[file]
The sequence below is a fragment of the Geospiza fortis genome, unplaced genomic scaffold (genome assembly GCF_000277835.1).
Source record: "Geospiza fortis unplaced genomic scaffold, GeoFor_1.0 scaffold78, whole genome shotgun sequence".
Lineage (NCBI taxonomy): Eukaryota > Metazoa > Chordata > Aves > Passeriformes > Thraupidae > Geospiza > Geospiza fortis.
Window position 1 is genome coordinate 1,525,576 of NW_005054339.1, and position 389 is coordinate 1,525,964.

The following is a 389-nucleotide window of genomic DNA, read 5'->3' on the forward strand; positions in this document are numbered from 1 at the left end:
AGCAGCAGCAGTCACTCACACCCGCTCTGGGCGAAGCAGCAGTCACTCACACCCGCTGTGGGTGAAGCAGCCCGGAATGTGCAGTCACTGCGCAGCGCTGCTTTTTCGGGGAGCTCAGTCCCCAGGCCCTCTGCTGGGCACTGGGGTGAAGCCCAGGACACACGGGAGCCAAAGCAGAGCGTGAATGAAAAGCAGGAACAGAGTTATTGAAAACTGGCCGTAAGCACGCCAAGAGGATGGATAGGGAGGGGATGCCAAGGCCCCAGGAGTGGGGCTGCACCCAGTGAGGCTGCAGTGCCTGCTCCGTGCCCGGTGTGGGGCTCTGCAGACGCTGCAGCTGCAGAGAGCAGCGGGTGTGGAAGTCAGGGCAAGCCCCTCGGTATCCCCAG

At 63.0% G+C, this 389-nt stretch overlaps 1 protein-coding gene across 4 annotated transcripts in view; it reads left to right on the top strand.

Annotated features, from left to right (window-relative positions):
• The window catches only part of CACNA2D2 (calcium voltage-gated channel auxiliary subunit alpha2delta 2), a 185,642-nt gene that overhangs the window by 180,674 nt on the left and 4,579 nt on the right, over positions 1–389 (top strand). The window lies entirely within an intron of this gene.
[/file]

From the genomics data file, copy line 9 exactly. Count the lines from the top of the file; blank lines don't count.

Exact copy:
• The window catches only part of CACNA2D2 (calcium voltage-gated channel auxiliary subunit alpha2delta 2), a 185,642-nt gene that overhangs the window by 180,674 nt on the left and 4,579 nt on the right, over positions 1–389 (top strand). The window lies entirely within an intron of this gene.